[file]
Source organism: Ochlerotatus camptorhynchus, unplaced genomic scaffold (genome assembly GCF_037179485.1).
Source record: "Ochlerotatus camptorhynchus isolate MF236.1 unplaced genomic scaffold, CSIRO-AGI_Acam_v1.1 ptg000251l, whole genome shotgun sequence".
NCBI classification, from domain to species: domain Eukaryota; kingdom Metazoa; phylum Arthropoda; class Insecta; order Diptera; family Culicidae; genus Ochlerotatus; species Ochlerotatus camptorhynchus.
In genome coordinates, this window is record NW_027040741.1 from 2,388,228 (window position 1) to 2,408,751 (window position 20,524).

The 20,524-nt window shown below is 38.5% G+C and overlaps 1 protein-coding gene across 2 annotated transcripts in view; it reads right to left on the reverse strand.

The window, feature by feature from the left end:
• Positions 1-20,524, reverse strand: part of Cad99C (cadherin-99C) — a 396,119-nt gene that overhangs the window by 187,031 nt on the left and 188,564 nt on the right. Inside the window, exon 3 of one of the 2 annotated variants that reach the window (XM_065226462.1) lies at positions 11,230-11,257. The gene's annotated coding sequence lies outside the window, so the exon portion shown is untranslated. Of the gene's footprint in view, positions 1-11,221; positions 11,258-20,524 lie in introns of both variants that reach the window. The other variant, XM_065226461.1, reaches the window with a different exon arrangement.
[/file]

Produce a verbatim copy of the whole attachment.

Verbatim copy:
Source organism: Ochlerotatus camptorhynchus, unplaced genomic scaffold (genome assembly GCF_037179485.1).
Source record: "Ochlerotatus camptorhynchus isolate MF236.1 unplaced genomic scaffold, CSIRO-AGI_Acam_v1.1 ptg000251l, whole genome shotgun sequence".
NCBI classification, from domain to species: domain Eukaryota; kingdom Metazoa; phylum Arthropoda; class Insecta; order Diptera; family Culicidae; genus Ochlerotatus; species Ochlerotatus camptorhynchus.
In genome coordinates, this window is record NW_027040741.1 from 2,388,228 (window position 1) to 2,408,751 (window position 20,524).

The 20,524-nt window shown below is 38.5% G+C and overlaps 1 protein-coding gene across 2 annotated transcripts in view; it reads right to left on the reverse strand.

The window, feature by feature from the left end:
• Positions 1-20,524, reverse strand: part of Cad99C (cadherin-99C) — a 396,119-nt gene that overhangs the window by 187,031 nt on the left and 188,564 nt on the right. Inside the window, exon 3 of one of the 2 annotated variants that reach the window (XM_065226462.1) lies at positions 11,230-11,257. The gene's annotated coding sequence lies outside the window, so the exon portion shown is untranslated. Of the gene's footprint in view, positions 1-11,221; positions 11,258-20,524 lie in introns of both variants that reach the window. The other variant, XM_065226461.1, reaches the window with a different exon arrangement.